Mr. Gauke: To ask the Secretary of State for Transport what administrative functions for which his Department is responsible are outsourced overseas; and what assessment he has made of the merits of outsourcing further such functions overseas. 
Gillian Merron: The Department and its component agencies have no administrative functions outsourced overseas. The Driver and Vehicle Licensing Agency has, in the past, looked at outsourcing its customer call centre function. This option was rejected following a full analysis of the economic and social impact and the potential effect on customer service levels.
To ask the Secretary of State for Transport what guidance he issues to officials in his
Department on the use of publicly available information such as external websites in answers to parliamentary questions. 
Gillian Merron: The approach taken by departmental staff is that where the information requested in parliamentary questions is easily available, such as in the House Libraries or on websites, hon. Members are advised accordingly.
Mr. Amess: To ask the Secretary of State for Transport how many parliamentary questions tabled to his Department were awaiting a reply on 10 July 2006; which of those had been waiting longer than (a) two and (b) three weeks for a reply; and what the reason for the delay was in each case. 
Gillian Merron: As at 19 July 2006, 35 Department for Transport parliamentary questions which were due to be answered on 10 July 2006 or before were awaiting a reply, one of which has been waiting more than two weeks.
Chris Grayling: To ask the Secretary of State for Transport pursuant to the answer of 11 July 2006, Official Report, column 1700W, on the Greater Manchester Passenger Transport Executive, what the equivalent figures are for each of the other Passenger Transport Executive areas. 
Gillian Merron: The total funds allocated by the Department for Transport in the annual settlement and in grants to Passenger Transport Executives in England are shown in the following table. These totals include funding for rail, bus services and local transport. In the case of rail and bus service funding, these allocations are entirely in the form of grant. Local Transport Plan funding covers integrated transport block (for small schemes), maintenance and major projects, and is allocated as a combination of capital grant and supported borrowing. 2005-06 figures are provisional and subject to audit.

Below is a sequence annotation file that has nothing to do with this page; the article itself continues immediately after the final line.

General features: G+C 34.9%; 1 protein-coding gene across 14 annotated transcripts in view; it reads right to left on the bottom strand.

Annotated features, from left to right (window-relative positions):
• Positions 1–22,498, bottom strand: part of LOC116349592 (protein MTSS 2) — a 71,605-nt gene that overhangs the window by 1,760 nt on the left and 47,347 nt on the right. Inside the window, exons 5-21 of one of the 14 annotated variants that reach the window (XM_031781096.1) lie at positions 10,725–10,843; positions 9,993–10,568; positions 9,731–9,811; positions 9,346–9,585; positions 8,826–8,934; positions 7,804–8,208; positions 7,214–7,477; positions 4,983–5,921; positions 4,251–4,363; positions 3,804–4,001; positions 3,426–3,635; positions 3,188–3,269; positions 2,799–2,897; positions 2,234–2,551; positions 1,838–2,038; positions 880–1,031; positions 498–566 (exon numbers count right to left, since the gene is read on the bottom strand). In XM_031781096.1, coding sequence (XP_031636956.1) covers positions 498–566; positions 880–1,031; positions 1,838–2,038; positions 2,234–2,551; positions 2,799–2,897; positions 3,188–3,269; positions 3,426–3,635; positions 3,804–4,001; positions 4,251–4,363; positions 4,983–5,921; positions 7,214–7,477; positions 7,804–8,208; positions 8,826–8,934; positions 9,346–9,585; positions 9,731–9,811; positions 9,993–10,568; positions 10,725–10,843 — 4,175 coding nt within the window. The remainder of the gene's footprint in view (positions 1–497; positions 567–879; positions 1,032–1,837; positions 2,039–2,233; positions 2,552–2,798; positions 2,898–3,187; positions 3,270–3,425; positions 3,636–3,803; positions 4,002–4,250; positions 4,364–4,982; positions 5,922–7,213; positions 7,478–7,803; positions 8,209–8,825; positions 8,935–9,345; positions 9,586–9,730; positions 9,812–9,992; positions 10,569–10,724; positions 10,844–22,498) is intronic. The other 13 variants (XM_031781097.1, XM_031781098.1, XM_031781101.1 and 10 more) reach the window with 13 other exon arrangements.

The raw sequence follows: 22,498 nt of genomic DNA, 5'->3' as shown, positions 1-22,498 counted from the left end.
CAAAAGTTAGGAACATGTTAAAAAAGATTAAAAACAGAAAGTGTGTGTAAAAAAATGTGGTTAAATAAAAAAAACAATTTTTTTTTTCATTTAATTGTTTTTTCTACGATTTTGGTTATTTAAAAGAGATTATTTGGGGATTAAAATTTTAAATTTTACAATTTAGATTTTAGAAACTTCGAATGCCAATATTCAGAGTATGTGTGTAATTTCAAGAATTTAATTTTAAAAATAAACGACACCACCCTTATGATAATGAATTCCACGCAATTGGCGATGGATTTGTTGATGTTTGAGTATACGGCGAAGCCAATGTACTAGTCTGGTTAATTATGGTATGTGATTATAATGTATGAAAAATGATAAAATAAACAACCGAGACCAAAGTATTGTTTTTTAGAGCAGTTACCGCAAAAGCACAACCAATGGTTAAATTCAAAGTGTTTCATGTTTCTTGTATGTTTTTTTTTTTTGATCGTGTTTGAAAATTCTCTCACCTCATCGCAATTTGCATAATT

|Passenger Transport Executive
Mr. Amess: To ask the Secretary of State for Transport how many (a) questionnaires, (b) statistical inquiries and (c) investigations have been carried out, wholly or partly at public expense on behalf of or by his Department in each year since 1997; and what the (i) nature, (ii) purpose and (iii) cost was of each. 
Derek Twigg: Granting of planning permission for freight interchanges is a matter for local authorities. Planning guidance is published by the Department for Communities and Local Government and is available on their web site at www.communities.gov.uk .
Derek Twigg: Consideration for the national provision of rail freight interchanges was undertaken by the Strategic Rail Authority. Their Strategic Rail Freight Interchange Policy was published in March 2004. The SRA has since been abolished but a copy of this document and a note of its current status is available on our website at www.dft.gov.uk.
Anne Main: To ask the Secretary of State for Transport what recent studies have been undertaken on the capacity of the rail systems around London to accommodate freight; and if he will make a statement. 
Derek Twigg: Network Rail will be publishing the Cross London Route Utilisation Strategy (RUS), which deals with the availability of rail capacity around London, towards the end of August 2006. A network-wide Freight RUS is also in the course of preparation, and a consultation draft will be available shortly.
Chris Grayling: To ask the Secretary of State for Transport whether he has established a working group in his Department to carry out a feasibility study into the potential of additional high speed rail lines. 
The Government have a manifesto commitment to look at the feasibility and affordability of a new north-south high-speed link. The Government have committed to take this forward in the development of a long-term strategy for the railways, drawing on Sir Rod Eddingtons advice on the long-term impact of transport decisions on the UKs productivity, stability and growth. The Department has